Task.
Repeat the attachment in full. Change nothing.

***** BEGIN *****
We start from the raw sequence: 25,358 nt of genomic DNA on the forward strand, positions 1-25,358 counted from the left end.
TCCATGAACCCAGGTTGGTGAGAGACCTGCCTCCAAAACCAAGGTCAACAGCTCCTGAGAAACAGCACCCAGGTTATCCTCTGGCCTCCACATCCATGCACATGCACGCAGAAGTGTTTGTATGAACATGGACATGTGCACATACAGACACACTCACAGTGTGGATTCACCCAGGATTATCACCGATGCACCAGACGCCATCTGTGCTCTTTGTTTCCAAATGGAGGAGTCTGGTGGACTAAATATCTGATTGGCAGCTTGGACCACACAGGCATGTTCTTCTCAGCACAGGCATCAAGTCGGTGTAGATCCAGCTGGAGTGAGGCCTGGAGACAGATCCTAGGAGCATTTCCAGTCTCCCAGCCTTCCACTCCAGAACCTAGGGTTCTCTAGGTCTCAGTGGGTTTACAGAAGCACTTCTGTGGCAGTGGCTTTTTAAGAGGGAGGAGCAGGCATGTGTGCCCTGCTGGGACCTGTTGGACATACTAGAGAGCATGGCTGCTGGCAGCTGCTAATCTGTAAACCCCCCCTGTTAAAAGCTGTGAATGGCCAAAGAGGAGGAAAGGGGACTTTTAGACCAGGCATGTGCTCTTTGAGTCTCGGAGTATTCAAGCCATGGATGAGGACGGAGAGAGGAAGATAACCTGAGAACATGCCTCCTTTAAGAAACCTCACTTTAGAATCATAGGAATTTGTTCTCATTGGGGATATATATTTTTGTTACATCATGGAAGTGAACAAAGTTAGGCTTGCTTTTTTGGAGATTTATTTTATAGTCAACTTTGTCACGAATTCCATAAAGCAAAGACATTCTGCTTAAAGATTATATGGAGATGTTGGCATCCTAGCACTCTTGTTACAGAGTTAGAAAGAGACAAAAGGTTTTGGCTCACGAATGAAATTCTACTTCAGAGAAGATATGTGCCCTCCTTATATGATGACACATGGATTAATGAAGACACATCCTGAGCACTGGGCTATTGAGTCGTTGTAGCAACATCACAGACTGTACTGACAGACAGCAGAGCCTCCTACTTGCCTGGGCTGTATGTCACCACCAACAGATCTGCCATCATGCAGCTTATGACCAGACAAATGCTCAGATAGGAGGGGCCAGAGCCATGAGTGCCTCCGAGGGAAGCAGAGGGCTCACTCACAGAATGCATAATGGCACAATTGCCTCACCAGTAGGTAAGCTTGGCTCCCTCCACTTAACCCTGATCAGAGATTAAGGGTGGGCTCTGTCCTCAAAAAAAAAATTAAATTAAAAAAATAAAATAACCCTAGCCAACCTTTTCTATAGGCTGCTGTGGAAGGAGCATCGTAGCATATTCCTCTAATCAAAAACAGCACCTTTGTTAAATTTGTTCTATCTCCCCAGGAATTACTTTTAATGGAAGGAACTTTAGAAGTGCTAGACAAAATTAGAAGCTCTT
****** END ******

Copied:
We start from the raw sequence: 25,358 nt of genomic DNA on the forward strand, positions 1-25,358 counted from the left end.
TCCATGAACCCAGGTTGGTGAGAGACCTGCCTCCAAAACCAAGGTCAACAGCTCCTGAGAAACAGCACCCAGGTTATCCTCTGGCCTCCACATCCATGCACATGCACGCAGAAGTGTTTGTATGAACATGGACATGTGCACATACAGACACACTCACAGTGTGGATTCACCCAGGATTATCACCGATGCACCAGACGCCATCTGTGCTCTTTGTTTCCAAATGGAGGAGTCTGGTGGACTAAATATCTGATTGGCAGCTTGGACCACACAGGCATGTTCTTCTCAGCACAGGCATCAAGTCGGTGTAGATCCAGCTGGAGTGAGGCCTGGAGACAGATCCTAGGAGCATTTCCAGTCTCCCAGCCTTCCACTCCAGAACCTAGGGTTCTCTAGGTCTCAGTGGGTTTACAGAAGCACTTCTGTGGCAGTGGCTTTTTAAGAGGGAGGAGCAGGCATGTGTGCCCTGCTGGGACCTGTTGGACATACTAGAGAGCATGGCTGCTGGCAGCTGCTAATCTGTAAACCCCCCCTGTTAAAAGCTGTGAATGGCCAAAGAGGAGGAAAGGGGACTTTTAGACCAGGCATGTGCTCTTTGAGTCTCGGAGTATTCAAGCCATGGATGAGGACGGAGAGAGGAAGATAACCTGAGAACATGCCTCCTTTAAGAAACCTCACTTTAGAATCATAGGAATTTGTTCTCATTGGGGATATATATTTTTGTTACATCATGGAAGTGAACAAAGTTAGGCTTGCTTTTTTGGAGATTTATTTTATAGTCAACTTTGTCACGAATTCCATAAAGCAAAGACATTCTGCTTAAAGATTATATGGAGATGTTGGCATCCTAGCACTCTTGTTACAGAGTTAGAAAGAGACAAAAGGTTTTGGCTCACGAATGAAATTCTACTTCAGAGAAGATATGTGCCCTCCTTATATGATGACACATGGATTAATGAAGACACATCCTGAGCACTGGGCTATTGAGTCGTTGTAGCAACATCACAGACTGTACTGACAGACAGCAGAGCCTCCTACTTGCCTGGGCTGTATGTCACCACCAACAGATCTGCCATCATGCAGCTTATGACCAGACAAATGCTCAGATAGGAGGGGCCAGAGCCATGAGTGCCTCCGAGGGAAGCAGAGGGCTCACTCACAGAATGCATAATGGCACAATTGCCTCACCAGTAGGTAAGCTTGGCTCCCTCCACTTAACCCTGATCAGAGATTAAGGGTGGGCTCTGTCCTCAAAAAAAAAATTAAATTAAAAAAATAAAATAACCCTAGCCAACCTTTTCTATAGGCTGCTGTGGAAGGAGCATCGTAGCATATTCCTCTAATCAAAAACAGCACCTTTGTTAAATTTGTTCTATCTCCCCAGGAATTACTTTTAATGGAAGGAACTTTAGAAGTGCTAGACAAAATTAGAAGCTCTT